Qantas CEO Alan Joyce got what he always wanted when he grounded the Qantas fleet on October 29. After being sent back to work for 21 days of negotiations that went nowhere, Qantas workers will now have to deal with binding arbitration in FairWork Australia.
It is a process that will likely take months and leave the unions without the job security guarantees that they were fighting for. Qantas will likely emerge with unrestricted power to cut jobs, outsource or use contractors to undermine pay and conditions.
In the meantime, the five million dollar man who grounded the airline has become the pin-up boy of Australia’s bosses. Joyce was given a rock star reception at a recent Business Council of Australia dinner.
On October 29, exactly who holds the real power in society became very clear. One Qantas boss grounded all the airline’s planes, stranding tens of thousands of passengers in Australia and overseas.
Joyce quite literally held the country to ransom. He wanted to pressure both Fair Work Australia to issue an order to terminate all industrial action and impose an arbitrated agreement, and pressure the Labor government to support him.
To make it perfectly clear, when it seemed that FairWork may only suspend, rather than terminate industrial action, Joyce declared that unless the industrial action was terminated, he would use his managerial control of Qantas to keep the airline grounded. It was a naked exercise of corporate power.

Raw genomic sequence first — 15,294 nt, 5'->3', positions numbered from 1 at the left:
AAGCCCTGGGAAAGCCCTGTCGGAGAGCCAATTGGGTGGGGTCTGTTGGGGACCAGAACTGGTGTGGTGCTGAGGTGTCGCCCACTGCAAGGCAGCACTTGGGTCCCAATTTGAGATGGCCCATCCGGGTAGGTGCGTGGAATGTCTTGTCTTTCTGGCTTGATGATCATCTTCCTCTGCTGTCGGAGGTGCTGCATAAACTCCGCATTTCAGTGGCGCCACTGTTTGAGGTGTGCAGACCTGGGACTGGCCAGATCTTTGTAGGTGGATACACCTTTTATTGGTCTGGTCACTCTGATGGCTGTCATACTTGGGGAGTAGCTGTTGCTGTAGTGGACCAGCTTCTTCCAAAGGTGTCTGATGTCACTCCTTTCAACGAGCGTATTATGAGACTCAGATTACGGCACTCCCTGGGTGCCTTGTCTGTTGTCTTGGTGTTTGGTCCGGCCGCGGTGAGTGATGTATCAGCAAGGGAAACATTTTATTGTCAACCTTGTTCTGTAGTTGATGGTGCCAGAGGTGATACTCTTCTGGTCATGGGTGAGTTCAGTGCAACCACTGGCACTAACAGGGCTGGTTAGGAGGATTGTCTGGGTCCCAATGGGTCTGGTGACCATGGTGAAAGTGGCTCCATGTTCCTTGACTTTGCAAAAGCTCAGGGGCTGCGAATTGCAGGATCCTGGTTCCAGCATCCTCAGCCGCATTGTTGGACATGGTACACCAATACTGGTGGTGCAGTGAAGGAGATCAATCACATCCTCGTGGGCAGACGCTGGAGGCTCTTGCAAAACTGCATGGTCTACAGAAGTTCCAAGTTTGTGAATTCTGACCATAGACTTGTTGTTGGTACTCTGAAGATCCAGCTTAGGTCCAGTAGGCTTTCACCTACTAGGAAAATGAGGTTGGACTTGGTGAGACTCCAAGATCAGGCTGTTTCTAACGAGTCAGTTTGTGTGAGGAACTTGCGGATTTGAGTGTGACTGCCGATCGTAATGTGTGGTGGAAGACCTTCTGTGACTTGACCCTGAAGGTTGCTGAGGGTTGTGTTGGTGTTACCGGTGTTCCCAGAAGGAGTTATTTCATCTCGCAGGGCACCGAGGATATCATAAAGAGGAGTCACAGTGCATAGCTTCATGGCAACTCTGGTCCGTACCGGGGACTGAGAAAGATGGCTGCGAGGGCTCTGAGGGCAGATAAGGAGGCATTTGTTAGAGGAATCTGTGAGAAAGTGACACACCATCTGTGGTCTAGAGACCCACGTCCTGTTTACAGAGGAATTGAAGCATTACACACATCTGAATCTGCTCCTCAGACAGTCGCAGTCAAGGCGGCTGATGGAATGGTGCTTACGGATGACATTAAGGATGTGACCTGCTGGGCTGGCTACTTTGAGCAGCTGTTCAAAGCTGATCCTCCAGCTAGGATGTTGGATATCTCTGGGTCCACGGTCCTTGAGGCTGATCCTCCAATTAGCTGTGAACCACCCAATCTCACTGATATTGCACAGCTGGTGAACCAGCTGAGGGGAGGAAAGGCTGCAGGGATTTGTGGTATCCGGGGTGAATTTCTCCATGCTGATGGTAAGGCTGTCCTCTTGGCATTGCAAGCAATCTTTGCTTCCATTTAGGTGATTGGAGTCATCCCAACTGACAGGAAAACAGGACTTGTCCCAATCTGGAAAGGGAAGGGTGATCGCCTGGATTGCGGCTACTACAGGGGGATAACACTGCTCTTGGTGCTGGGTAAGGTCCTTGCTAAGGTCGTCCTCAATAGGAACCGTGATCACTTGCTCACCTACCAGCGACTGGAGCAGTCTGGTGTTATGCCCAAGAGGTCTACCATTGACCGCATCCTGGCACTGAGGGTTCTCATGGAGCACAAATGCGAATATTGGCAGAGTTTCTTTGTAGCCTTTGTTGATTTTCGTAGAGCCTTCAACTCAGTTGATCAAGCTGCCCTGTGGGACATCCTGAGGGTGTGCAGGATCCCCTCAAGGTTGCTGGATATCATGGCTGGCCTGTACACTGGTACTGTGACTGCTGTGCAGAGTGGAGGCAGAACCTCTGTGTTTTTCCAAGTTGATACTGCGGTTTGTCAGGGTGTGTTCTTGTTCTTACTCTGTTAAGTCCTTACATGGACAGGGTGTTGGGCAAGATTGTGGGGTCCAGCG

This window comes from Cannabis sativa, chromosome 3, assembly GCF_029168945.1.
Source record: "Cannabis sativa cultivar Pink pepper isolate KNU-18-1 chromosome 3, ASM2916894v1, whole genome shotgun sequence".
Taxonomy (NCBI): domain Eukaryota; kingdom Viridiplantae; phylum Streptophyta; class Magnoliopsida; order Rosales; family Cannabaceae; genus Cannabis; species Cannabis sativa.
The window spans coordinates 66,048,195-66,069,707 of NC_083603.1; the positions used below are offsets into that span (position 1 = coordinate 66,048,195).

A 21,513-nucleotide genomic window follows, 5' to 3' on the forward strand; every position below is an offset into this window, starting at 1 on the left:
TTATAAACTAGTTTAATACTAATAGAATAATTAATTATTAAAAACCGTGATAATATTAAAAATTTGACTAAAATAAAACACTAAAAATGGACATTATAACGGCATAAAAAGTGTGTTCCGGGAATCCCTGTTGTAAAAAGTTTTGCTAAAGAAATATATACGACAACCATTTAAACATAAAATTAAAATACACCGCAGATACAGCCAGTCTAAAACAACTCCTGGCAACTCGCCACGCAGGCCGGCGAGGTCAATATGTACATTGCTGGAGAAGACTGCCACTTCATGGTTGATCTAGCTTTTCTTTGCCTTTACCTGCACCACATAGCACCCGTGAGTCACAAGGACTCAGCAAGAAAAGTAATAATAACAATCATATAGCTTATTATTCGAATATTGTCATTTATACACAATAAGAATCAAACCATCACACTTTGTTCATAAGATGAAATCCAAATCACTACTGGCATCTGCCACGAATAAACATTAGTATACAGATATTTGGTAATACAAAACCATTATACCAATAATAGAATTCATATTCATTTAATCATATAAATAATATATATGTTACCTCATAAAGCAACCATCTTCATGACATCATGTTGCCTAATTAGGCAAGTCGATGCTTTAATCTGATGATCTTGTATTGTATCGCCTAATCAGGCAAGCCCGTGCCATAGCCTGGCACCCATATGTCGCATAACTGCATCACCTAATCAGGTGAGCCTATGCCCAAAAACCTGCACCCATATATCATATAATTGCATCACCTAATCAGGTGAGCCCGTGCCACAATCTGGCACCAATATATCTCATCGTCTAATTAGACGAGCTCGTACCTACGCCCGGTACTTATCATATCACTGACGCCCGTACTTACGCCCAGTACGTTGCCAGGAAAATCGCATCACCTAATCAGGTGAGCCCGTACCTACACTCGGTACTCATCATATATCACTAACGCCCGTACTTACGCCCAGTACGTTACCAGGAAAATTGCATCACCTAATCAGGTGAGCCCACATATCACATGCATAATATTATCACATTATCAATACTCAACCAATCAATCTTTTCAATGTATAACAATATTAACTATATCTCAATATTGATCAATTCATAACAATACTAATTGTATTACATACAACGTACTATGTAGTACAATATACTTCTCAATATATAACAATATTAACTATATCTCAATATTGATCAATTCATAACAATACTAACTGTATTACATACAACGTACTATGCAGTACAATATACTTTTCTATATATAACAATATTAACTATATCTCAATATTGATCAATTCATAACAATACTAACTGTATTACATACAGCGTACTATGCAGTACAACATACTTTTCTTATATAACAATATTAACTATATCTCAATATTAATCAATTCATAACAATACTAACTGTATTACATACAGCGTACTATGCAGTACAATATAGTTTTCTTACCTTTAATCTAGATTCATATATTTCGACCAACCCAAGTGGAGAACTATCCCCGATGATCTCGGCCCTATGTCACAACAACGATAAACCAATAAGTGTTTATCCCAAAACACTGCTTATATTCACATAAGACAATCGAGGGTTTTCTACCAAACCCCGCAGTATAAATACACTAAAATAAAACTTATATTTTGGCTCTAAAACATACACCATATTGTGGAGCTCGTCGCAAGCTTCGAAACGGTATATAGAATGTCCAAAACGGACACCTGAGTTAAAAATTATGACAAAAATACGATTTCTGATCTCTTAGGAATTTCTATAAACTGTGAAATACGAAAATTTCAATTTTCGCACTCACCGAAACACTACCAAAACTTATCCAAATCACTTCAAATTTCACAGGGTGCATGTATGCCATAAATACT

The unions meekly went along with the FairWork order, with the Australian Council of Trade Unions (ACTU) secretary declaring, “Our immediate priority now is to work with management to get the planes back in the air.”
The Transport Workers Union (TWU) secretary complained about the lockout by saying that the TWU had only been on strike for eight hours over eight months of negotiations—which said more about the union’s timid strategy than it did about the Qantas bosses.
Gillard pathetically backed Joyce and called for FairWork to terminate industrial action and Joyce got his way.
Since the Qantas example, more bosses are considering whether FairWork Australia can be used to their advantage. There were even rumours that the Victorian government was thinking of locking out Victorian nurses (see box).
In a move that could potentially open another front in the war, TWU workers in Qantas catering division are presently balloting for strike action for their enterprise agreement. But Joyce now knows that he holds the whip hand and can threaten to ground the airline again if he needs to keep the union in line—unless the TWU and other unions are willing to defy the law.
Qantas is one of the most profitable airlines in the world, making a $552 million dollar profit last year, plus another $169 million from wholly-owned Jetstar. But strike action that seriously disrupted flights or grounded the airline would hit it very hard.
Joyce was banking on the unions accepting the FairWork order to terminate industrial action. If the Qantas unions had been willing to defy the order and escalate industrial action against Qantas—for example, by spreading the strike to Jetstar and stopping the “fly-in, fly-out” flights of mine workers—Joyce would have been forced to cave in. Without the right to strike, workers are at the whim of the bosses and the courts.
There is every sign that the rank-and-file are willing to fight. Public opinion is against Joyce. But there is little sign that the union leaders are up to the challenge. Too much of the union leaders’ statements have been part of a media campaign about the unions being concerned to save the Qantas brand, rather than actually fighting to save jobs.
Taking a leaf out of the Victorian nurses’ book by defying FairWork and backing strike action by Qantas caterers could still wipe the grin off Joyce’s face.
By Ian Rintoul